neuroeconomics

Jamie, Psych Risk Management & Living to Trade Another Day

This is a true story.

3 years ago today (I have this weird memory for dates), I spotted Jamie Dimon and Bill Daley sitting outside Gibsons in Chicago. I just happened to have come from a lunch with Patricia Crisafulli who had written the House of Dimon and I had her book with his picture […]

Report from The Society of Neuroeconomics

Last weekend, a group of the world’s preeminent neuroeconomists met in Evanston and the research findings reported on were strikingly different from even two years ago. Virtually nothing about system 1 (logic) and system 2 (emotion) and a new found appreciation for the integrated role of feelings and emotions in every risk decision. Antonio […]

Everyone is Talking about Behavioral Economics

No matter where I go, no matter who calls, no matter when I check twitter… there it is – “behavioral finance”. In an effort to understand the great financial crisis of 2008 everyone it seems has turned to what the academics call the “biases and heuristics lit”. I mean it seems so ubiquitous to […]

By |January 23rd, 2010|ReThinking|0 Comments

Pre-eminent Physical Experience

It is all too easy to forget that trading (not to mention life) is a physical experience. (See Descartes’ Error “I feel, therefore I Am” by Damasio) The path of least resistance is believing that risk decisions are mainly, if not exclusively, cognitive (thinking) events.

My just-ended golf weekend in Amelia Island reminded me how […]

Did Quant Models Fail? No, Not Exactly

Today I am being interviewed in conjunction with a project @ Columbia’s Graduate School of Business and a journalism fellowship project. Nouriel Roubini and Emmanuel Derman have been/are also on the docket for the subject of “What Went Wrong & What Can Be Done.”

The major points I want to make – and they apply […]

By |April 28th, 2009|Markets|0 Comments

Neuroeconomics – What You Need to Know

Right after “what the heck is psych cap” should come “what the hell is neuroeconomics”? Neuro on one hand and econ on the other? … Could they be more different – microscopic brain cells versus broad based financial interworkings?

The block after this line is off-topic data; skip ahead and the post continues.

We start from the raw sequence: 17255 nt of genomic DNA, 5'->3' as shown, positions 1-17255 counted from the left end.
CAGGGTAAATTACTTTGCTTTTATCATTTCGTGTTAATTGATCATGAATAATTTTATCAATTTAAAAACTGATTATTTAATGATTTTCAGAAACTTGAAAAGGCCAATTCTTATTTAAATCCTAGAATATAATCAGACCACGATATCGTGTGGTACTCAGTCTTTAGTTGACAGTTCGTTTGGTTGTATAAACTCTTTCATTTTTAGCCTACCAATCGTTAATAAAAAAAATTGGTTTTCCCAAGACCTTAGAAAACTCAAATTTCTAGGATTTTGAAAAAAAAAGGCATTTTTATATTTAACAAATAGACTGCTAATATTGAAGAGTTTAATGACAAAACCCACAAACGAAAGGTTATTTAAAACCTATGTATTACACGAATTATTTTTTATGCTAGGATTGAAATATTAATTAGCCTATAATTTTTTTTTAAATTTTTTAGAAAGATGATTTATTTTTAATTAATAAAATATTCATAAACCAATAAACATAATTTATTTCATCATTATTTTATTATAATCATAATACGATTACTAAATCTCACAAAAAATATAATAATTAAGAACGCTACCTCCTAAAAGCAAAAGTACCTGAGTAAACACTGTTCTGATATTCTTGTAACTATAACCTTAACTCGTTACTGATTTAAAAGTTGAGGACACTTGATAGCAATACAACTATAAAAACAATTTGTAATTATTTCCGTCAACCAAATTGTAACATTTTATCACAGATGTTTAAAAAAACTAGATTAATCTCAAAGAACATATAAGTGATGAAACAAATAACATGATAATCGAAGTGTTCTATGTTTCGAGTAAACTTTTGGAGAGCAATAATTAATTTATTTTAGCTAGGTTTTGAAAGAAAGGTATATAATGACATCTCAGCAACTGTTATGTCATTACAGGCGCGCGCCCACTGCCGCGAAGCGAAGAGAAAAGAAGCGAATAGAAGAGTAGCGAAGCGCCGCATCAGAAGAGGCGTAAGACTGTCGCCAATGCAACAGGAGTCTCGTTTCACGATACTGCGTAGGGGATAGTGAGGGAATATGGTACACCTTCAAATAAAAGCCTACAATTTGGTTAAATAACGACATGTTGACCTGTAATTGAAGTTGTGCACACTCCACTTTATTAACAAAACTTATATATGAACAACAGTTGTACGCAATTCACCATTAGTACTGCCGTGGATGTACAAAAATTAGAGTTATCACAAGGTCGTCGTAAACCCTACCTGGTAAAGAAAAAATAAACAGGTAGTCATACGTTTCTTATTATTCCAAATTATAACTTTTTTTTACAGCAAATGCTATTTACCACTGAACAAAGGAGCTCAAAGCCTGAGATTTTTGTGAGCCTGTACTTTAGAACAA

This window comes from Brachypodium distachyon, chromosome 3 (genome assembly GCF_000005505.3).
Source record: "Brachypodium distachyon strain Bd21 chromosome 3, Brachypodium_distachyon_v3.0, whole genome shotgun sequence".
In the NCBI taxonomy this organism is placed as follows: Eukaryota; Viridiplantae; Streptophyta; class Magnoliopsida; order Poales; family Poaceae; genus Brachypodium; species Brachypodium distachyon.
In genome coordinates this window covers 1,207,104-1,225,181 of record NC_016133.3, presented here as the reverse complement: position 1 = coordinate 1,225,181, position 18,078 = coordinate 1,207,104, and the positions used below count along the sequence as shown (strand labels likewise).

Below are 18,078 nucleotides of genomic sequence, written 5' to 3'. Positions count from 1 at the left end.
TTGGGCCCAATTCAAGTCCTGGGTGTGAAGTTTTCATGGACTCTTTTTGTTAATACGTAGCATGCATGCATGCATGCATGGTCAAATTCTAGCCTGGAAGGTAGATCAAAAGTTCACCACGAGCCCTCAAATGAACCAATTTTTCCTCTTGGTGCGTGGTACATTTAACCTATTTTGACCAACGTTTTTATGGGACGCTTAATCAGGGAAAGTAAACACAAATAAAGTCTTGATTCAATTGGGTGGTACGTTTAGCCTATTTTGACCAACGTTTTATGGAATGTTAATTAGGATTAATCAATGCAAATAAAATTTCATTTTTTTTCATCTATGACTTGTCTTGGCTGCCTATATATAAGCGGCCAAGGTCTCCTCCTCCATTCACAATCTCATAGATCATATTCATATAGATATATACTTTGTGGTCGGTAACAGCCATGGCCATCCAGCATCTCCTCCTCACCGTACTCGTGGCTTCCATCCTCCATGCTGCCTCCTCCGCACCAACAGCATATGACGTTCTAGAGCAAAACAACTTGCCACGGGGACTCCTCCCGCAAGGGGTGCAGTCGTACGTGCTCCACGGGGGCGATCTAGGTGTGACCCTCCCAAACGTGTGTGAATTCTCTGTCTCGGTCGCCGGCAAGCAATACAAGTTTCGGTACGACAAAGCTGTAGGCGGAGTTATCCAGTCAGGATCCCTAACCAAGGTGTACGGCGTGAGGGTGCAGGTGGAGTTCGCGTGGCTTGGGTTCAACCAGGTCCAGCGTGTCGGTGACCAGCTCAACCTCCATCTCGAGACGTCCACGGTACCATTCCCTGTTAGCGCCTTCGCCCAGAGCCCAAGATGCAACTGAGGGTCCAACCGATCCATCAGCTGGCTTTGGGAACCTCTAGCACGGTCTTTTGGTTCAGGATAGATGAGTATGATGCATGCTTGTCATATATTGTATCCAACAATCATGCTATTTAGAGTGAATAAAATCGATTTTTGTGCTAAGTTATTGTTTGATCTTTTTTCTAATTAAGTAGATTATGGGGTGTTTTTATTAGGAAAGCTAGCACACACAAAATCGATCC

Having just received (Thanks Sandy!) my copy of NEUROECONOMICS, Decision Making and the Brain, edited by […]

Keynes said it before us

Someone named Robert Skidlesky wrote a book called John Maynard Keynes: 1883-1946: Economist, Philosopher, Statesman. He says that Keynes said “not all future events could be reduced to measurable risk. There was a residue of genuine uncertainty and this made disaster an ever-present possibility, not a once-in-a-lifetime ‘shock’. Investment was more an act of […]

By |December 29th, 2008|Markets|4 Comments

Risky, Uncertain or Ambiguous?

If you ask a neuroeconomist about the markets, they will say markets are NOT risky. In fact, they are 100% certain that risk is not the issue in markets.

What you say? Isn’t that the whole point – judging risk? Well yes… but, well actually no.

Let me explain. To a neuroecon type risk = known […]

Elise Payzan Le Nestour on “The Brain on Risk”

On The Ubiquitous Missing Information in Markets: What Neuroeconomics Has to Say
‘Ambiguity’ is the Hallmark of Trading and Investing
The situation of taking a position when the odds are uncertain because of missing information is referred to by economists as “ambiguous”. F Knight in his book Risk, Uncertainty, and Profit was the first to emphasize […]

Shiller, Negative Affect & Psych Cap

Robert Shiller writes in the New York Times about the role of group-think during the upward phase of our blown-up housing bubble. He recounts the polite discounting of his warnings in Irrational Exuberance (see all of Shiller’s books) and says “speculative bubbles are caused by contagious excitement.”

He segues to the remaining gap between economics […]

By |November 2nd, 2008|Learning Psych Cap|0 Comments